“¡Oye, maestro, más chancho rapidito!”
The cook’s face gleams with sweat as he barks the order to the runner hauling slabs of raw pork to the grill. Spicy smoke rises from the coals, blackening the awning. The line cooks scramble to dish up plates of salad to await the chancho al palo (pork on a skewer), while the ticket girl shrills, “boletos, boletos,” hurrying the line of customers along.
Multiply this insanity times 240 food providers, throw in 40,000 hungry foodies from 18 countries, then multiply all that by ten days, and you have some idea of the enormity of the feeding frenzy that is Mistura—Lima’s annual gastronomic festival, and the largest in all of Latin America.
Unaccountably, it all somehow works. Mistura 2014, last year’s version of the fair, was widely praised by the 420,000 chow hounds in attendance for its orderliness, security, and short lines at the kiosks—to say nothing of the incredible edibles themselves.
The upshot is that Mistura represents not just a chance to sample the bounteous plenty of a cuisine widely regarded as one of the world’s best, but a place to do so in a relaxed, casual setting. Tranquilo, as Peruvians like to say.
Here’s a rundown on this wildly popular Lima culinary blowout. Nota bene: This year’s Mistura runs September 4 to 13. Mark your calendar.
A Recipe for Success
Sometime around 2005, Gastón Acurio had an inspiration.
Today Peru’s top chef is world famous, one of the superstars of the global food industry. But back then he was just a man toying with a possibility. According to surveys he’d read, Peruvians were extraordinarily proud of their country’s gastronomic wealth. Foreign visitors also raved about it. What if Lima’s restaurateurs were to put on a food expo, complete with how-to workshops, aimed at turning comestibles into a major industry? Such a fair would bolster Peruvians’ pride in their heritage while simultaneously teaching them how to take that heritage to the bank.
Thus was born Mistura, or as it was called back then, Peru, Mucho Gusto. Organized by Acurio and his associates at Apega—the Peruvian Gastronomy Society—the first, 2008 incarnation of the festival was an intimate affair, drawing just 15,000 attendees. Nonetheless the variety of foodstuffs on display and the talks given by cuisiniers from around the world made one thing abundantly clear: Peru’s eats were potentially big business.
From there the project snowballed. First to 100,000 visitors, then 200,000, then 500,000. Presidents started showing up. International figures like Ferrán Adriá were on the guest list.
The swelling numbers caused the fair to change locales: first from quiet Miraflores to the Parque de la Exposición in downtown Lima, then to its current home, a 25-acre strip of beach in the seaside community of Magdalena del Mar. Total revenues from last year: $13 million.
Acurio’s inspiration, it would appear, was a recipe for success.
Worlds of Food
Alimentary aficionados today can savor the results. When you go to Mistura, you’re tempted by booths representing eateries from all over Peru. These booths are divided into clusters or “worlds”—Creole World, Seafood World, World of Desserts, World of the Amazon—with each restaurant submitting three or four of its signature platos for your delectation.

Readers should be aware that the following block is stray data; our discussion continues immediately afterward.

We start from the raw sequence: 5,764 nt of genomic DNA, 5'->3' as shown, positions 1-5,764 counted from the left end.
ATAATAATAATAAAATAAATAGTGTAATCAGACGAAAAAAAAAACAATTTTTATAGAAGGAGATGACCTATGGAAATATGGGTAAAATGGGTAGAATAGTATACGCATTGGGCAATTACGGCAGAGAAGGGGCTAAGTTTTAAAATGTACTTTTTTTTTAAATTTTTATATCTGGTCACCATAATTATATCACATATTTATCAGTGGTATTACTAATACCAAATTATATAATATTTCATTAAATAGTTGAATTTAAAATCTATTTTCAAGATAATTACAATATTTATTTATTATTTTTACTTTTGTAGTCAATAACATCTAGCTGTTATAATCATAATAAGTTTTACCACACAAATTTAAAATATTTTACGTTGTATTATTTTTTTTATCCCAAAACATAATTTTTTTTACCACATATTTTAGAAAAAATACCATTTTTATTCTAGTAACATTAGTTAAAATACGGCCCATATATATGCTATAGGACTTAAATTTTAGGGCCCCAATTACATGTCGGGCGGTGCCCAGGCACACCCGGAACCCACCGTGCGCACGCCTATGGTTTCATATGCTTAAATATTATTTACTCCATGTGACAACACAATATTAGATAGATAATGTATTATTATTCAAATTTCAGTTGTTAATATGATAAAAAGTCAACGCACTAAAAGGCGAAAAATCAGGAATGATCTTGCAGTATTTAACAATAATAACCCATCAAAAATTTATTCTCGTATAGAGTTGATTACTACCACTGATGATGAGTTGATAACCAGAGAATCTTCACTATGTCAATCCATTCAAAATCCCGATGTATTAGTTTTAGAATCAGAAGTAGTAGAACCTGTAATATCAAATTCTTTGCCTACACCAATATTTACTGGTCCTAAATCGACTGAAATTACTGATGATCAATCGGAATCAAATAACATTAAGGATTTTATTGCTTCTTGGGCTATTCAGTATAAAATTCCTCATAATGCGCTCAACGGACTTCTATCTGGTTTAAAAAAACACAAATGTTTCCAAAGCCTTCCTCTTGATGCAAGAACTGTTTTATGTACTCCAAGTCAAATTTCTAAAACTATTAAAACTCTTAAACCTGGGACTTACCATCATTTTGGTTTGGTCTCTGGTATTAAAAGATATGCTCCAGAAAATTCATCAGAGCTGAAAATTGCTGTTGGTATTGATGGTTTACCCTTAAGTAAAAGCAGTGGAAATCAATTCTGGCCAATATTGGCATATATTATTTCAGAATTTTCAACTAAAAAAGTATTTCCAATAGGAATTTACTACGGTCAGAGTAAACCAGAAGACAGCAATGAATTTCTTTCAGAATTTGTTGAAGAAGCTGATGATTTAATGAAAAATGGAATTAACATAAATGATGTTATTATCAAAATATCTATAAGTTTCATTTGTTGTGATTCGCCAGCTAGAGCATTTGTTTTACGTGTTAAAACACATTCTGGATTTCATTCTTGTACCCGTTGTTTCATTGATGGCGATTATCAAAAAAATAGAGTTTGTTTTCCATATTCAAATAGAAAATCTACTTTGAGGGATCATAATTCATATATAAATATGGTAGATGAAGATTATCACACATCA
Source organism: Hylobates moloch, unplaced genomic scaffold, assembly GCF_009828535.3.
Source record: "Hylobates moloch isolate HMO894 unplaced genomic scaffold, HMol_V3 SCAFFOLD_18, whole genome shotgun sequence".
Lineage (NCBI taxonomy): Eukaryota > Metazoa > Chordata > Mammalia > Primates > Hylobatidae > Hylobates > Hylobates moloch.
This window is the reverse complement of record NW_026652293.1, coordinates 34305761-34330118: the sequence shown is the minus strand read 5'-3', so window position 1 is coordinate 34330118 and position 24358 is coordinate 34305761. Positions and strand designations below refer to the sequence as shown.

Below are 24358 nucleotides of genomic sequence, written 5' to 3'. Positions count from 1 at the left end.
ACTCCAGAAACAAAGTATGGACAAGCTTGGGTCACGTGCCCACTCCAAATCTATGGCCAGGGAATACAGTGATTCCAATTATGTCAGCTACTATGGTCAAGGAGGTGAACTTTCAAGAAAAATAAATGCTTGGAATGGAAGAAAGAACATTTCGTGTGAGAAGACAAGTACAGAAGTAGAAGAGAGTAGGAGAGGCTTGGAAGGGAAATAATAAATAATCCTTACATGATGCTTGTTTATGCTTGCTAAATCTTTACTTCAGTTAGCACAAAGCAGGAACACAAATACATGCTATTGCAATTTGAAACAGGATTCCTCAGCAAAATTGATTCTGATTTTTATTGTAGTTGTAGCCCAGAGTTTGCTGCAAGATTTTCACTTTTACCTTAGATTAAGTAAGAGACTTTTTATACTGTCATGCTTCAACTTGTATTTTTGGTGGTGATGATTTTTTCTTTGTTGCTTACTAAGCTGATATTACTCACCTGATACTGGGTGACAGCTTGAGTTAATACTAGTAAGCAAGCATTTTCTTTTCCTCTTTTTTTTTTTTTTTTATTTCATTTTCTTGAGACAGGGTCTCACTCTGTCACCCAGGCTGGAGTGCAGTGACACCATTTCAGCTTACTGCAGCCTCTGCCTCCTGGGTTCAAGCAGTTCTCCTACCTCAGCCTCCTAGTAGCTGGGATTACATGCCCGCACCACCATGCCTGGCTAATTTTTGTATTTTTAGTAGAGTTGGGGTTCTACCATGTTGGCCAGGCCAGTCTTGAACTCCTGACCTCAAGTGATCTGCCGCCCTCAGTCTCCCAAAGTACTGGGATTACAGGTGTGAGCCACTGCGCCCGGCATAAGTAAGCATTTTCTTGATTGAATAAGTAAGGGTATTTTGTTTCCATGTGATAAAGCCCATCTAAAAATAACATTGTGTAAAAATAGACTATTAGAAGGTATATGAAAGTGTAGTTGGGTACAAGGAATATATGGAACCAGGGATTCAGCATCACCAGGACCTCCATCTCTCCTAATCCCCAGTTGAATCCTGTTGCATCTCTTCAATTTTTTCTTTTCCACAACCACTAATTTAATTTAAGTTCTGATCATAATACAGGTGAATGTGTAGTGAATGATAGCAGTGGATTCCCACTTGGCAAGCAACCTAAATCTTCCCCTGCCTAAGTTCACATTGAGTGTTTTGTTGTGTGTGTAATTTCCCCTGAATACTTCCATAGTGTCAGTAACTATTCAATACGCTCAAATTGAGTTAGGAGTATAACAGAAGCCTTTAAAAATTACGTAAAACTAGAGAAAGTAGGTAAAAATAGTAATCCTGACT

Last year’s World of the North Coast, for instance, featured as one of its standouts a spectacular atamalado de mariscos, a creamy seafood stew over spicy rice from the Lima cebichería Donde Peruco. Meanwhile, in the World of anticuchos (grilled meat kebabs), the venerable Lima institution Doña Julia dished up cancacho, a dish typical of the Andean city of Puno consisting of lamb marinated in black beer and roasted on a spit.
What’s inspired about the festival’s system is that you can sample small-plate portions of many disparate cuisines without emptying your wallet. After dropping the $9 entrance fee, you buy tickets and spend them as you go. Each dish runs about $5.
Farm to Table
When Acurio cooked up the idea of Mistura, he wasn’t thinking just in terms of restaurateurs. Rather, he aimed to promote all the links in the wholesale-retail food chain, from the farms and fisheries of Peru’s highlands and coast to the small artisans that dot its regional towns.
Today these vendors too have their place at the Mistura table, in the spreading tents of “El Gran Mercado.” There they traffic in everything from brown-sugar honey to artisanal fudge to purple potatoes to every conceivable variety of quinoa.
Here you’ll find ashaninka and shipiba cacao growers sharing stalls with bowler-hatted Quechua women stirring massive tubs of spicy bean stew. Bakers of specialty breads from the Andes rub elbows with sellers of organic manjar blanco, Peru’s version of dulce de leche.
More than anything else, the festival offers these providers a rare chance to network, not just with the public that wanders the stalls, but with the distributors and restaurant owners who scout the fair for new opportunities.
The links so abundantly apparent here between farmers, wholesalers, and cooks are just one example of Mistura’s unifying influence. In a country that historically has been riven by deep geographical and racial divides, food offers Peruvians a chance to come together.
Acurio says it best: “We can bring all Peruvians together with a single anticucho.”